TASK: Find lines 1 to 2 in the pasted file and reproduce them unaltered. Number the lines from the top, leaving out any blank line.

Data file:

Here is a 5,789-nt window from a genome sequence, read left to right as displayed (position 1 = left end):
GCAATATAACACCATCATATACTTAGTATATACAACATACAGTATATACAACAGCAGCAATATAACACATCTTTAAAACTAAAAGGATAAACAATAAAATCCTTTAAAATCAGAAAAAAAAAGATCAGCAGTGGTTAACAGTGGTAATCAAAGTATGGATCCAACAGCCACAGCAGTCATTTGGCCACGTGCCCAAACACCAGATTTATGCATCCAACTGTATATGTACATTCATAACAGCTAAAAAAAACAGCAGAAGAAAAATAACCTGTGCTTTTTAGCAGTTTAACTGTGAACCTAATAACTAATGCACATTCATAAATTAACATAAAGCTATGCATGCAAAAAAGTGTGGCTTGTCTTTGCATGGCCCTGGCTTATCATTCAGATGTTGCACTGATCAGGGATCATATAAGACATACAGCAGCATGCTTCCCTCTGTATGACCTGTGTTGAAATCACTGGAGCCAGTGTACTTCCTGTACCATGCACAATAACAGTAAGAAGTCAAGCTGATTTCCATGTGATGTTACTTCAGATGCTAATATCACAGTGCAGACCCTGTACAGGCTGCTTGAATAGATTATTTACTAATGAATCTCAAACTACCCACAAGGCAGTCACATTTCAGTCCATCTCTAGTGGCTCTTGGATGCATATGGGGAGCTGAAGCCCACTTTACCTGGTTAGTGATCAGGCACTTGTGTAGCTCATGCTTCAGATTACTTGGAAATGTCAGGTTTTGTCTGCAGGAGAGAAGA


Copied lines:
Here is a 5,789-nt window from a genome sequence, read left to right as displayed (position 1 = left end):
GCAATATAACACCATCATATACTTAGTATATACAACATACAGTATATACAACAGCAGCAATATAACACATCTTTAAAACTAAAAGGATAAACAATAAAATCCTTTAAAATCAGAAAAAAAAAGATCAGCAGTGGTTAACAGTGGTAATCAAAGTATGGATCCAACAGCCACAGCAGTCATTTGGCCACGTGCCCAAACACCAGATTTATGCATCCAACTGTATATGTACATTCATAACAGCTAAAAAAAACAGCAGAAGAAAAATAACCTGTGCTTTTTAGCAGTTTAACTGTGAACCTAATAACTAATGCACATTCATAAATTAACATAAAGCTATGCATGCAAAAAAGTGTGGCTTGTCTTTGCATGGCCCTGGCTTATCATTCAGATGTTGCACTGATCAGGGATCATATAAGACATACAGCAGCATGCTTCCCTCTGTATGACCTGTGTTGAAATCACTGGAGCCAGTGTACTTCCTGTACCATGCACAATAACAGTAAGAAGTCAAGCTGATTTCCATGTGATGTTACTTCAGATGCTAATATCACAGTGCAGACCCTGTACAGGCTGCTTGAATAGATTATTTACTAATGAATCTCAAACTACCCACAAGGCAGTCACATTTCAGTCCATCTCTAGTGGCTCTTGGATGCATATGGGGAGCTGAAGCCCACTTTACCTGGTTAGTGATCAGGCACTTGTGTAGCTCATGCTTCAGATTACTTGGAAATGTCAGGTTTTGTCTGCAGGAGAGAAGA